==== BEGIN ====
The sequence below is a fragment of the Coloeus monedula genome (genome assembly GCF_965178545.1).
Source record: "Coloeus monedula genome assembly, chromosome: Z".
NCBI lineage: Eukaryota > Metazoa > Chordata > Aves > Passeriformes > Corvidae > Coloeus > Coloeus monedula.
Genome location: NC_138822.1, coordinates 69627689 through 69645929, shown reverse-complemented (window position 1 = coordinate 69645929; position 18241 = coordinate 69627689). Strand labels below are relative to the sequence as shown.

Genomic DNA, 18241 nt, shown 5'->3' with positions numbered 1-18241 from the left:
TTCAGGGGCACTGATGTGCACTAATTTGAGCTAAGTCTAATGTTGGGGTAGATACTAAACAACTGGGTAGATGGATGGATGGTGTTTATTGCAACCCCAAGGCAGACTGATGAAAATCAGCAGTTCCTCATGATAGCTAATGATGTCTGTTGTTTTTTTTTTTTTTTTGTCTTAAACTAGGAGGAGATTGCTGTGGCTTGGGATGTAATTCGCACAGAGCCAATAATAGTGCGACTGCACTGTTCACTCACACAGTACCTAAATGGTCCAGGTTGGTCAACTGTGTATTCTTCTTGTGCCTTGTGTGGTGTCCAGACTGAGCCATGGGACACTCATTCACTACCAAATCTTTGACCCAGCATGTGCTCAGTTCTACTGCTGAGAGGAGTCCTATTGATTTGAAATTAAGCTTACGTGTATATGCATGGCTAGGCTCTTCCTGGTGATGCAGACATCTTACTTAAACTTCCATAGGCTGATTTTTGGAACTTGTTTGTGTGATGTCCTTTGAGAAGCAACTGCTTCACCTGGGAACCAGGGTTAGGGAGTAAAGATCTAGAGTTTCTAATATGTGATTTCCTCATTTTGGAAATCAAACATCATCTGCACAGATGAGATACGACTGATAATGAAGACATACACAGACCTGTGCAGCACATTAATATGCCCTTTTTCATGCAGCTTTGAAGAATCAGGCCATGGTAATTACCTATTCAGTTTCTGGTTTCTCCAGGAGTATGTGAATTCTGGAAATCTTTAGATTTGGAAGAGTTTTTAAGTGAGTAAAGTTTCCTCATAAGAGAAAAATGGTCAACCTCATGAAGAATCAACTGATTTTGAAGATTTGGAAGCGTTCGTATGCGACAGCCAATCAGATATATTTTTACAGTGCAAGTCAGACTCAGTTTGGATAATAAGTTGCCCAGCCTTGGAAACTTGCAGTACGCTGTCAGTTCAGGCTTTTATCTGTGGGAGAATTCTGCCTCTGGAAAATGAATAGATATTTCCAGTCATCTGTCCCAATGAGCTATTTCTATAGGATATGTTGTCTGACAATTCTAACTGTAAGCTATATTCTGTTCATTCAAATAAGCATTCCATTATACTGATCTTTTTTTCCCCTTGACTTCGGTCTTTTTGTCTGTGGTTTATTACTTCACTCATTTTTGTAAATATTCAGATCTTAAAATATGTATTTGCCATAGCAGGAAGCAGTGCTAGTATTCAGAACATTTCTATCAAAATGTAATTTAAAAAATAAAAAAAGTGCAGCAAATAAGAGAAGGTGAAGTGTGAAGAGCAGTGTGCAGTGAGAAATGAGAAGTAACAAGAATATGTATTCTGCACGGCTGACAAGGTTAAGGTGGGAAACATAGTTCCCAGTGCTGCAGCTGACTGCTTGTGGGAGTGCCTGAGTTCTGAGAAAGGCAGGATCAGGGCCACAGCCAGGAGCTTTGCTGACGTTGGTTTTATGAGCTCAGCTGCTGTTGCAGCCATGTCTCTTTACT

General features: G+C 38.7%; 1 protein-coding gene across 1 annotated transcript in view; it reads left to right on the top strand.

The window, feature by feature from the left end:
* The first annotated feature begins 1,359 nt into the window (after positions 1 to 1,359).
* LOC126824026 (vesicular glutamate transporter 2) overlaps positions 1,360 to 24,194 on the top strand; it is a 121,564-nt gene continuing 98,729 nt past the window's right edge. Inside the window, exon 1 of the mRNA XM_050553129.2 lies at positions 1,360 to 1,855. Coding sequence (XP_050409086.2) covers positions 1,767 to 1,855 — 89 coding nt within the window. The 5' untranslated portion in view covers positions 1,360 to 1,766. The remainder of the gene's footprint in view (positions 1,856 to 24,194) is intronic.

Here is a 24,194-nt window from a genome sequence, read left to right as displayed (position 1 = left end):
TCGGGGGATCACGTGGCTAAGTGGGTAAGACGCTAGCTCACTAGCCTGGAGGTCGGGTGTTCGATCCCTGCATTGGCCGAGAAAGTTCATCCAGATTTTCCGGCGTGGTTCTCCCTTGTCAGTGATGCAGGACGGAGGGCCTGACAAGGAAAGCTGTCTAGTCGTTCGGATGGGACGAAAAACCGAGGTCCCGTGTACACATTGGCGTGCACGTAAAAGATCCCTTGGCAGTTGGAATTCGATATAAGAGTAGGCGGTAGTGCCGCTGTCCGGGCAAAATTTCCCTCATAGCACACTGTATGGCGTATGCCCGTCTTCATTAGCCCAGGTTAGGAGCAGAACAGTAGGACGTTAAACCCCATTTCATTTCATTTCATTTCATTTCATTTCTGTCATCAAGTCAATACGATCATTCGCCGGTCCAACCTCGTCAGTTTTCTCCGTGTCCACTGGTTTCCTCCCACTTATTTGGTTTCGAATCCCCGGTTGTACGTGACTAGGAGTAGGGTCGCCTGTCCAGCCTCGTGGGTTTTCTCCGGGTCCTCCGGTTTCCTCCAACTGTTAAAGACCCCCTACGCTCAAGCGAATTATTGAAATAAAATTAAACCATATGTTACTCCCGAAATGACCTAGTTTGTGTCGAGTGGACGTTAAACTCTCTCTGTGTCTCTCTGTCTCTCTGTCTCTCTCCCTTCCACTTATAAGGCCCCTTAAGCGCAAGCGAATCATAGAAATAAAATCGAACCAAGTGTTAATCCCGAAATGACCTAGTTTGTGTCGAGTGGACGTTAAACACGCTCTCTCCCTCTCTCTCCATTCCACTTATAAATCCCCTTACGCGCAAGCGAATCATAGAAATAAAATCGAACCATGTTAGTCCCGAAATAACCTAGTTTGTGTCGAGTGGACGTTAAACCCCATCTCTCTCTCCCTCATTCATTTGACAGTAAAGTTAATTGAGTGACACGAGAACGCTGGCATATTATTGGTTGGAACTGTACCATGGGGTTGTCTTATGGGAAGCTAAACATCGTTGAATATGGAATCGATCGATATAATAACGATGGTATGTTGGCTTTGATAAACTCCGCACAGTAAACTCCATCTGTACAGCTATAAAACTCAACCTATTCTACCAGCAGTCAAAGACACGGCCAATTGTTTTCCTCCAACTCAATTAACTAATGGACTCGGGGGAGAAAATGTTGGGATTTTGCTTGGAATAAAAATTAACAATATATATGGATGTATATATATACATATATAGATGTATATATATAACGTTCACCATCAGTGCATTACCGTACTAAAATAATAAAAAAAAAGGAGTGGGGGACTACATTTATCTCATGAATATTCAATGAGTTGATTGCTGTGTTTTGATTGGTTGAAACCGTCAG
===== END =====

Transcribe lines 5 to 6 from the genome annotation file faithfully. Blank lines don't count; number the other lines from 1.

Genomic DNA, 18241 nt, shown 5'->3' with positions numbered 1-18241 from the left:
TTCAGGGGCACTGATGTGCACTAATTTGAGCTAAGTCTAATGTTGGGGTAGATACTAAACAACTGGGTAGATGGATGGATGGTGTTTATTGCAACCCCAAGGCAGACTGATGAAAATCAGCAGTTCCTCATGATAGCTAATGATGTCTGTTGTTTTTTTTTTTTTTTTGTCTTAAACTAGGAGGAGATTGCTGTGGCTTGGGATGTAATTCGCACAGAGCCAATAATAGTGCGACTGCACTGTTCACTCACACAGTACCTAAATGGTCCAGGTTGGTCAACTGTGTATTCTTCTTGTGCCTTGTGTGGTGTCCAGACTGAGCCATGGGACACTCATTCACTACCAAATCTTTGACCCAGCATGTGCTCAGTTCTACTGCTGAGAGGAGTCCTATTGATTTGAAATTAAGCTTACGTGTATATGCATGGCTAGGCTCTTCCTGGTGATGCAGACATCTTACTTAAACTTCCATAGGCTGATTTTTGGAACTTGTTTGTGTGATGTCCTTTGAGAAGCAACTGCTTCACCTGGGAACCAGGGTTAGGGAGTAAAGATCTAGAGTTTCTAATATGTGATTTCCTCATTTTGGAAATCAAACATCATCTGCACAGATGAGATACGACTGATAATGAAGACATACACAGACCTGTGCAGCACATTAATATGCCCTTTTTCATGCAGCTTTGAAGAATCAGGCCATGGTAATTACCTATTCAGTTTCTGGTTTCTCCAGGAGTATGTGAATTCTGGAAATCTTTAGATTTGGAAGAGTTTTTAAGTGAGTAAAGTTTCCTCATAAGAGAAAAATGGTCAACCTCATGAAGAATCAACTGATTTTGAAGATTTGGAAGCGTTCGTATGCGACAGCCAATCAGATATATTTTTACAGTGCAAGTCAGACTCAGTTTGGATAATAAGTTGCCCAGCCTTGGAAACTTGCAGTACGCTGTCAGTTCAGGCTTTTATCTGTGGGAGAATTCTGCCTCTGGAAAATGAATAGATATTTCCAGTCATCTGTCCCAATGAGCTATTTCTATAGGATATGTTGTCTGACAATTCTAACTGTAAGCTATATTCTGTTCATTCAAATAAGCATTCCATTATACTGATCTTTTTTTCCCCTTGACTTCGGTCTTTTTGTCTGTGGTTTATTACTTCACTCATTTTTGTAAATATTCAGATCTTAAAATATGTATTTGCCATAGCAGGAAGCAGTGCTAGTATTCAGAACATTTCTATCAAAATGTAATTTAAAAAATAAAAAAAGTGCAGCAAATAAGAGAAGGTGAAGTGTGAAGAGCAGTGTGCAGTGAGAAATGAGAAGTAACAAGAATATGTATTCTGCACGGCTGACAAGGTTAAGGTGGGAAACATAGTTCCCAGTGCTGCAGCTGACTGCTTGTGGGAGTGCCTGAGTTCTGAGAAAGGCAGGATCAGGGCCACAGCCAGGAGCTTTGCTGACGTTGGTTTTATGAGCTCAGCTGCTGTTGCAGCCATGTCTCTTTACT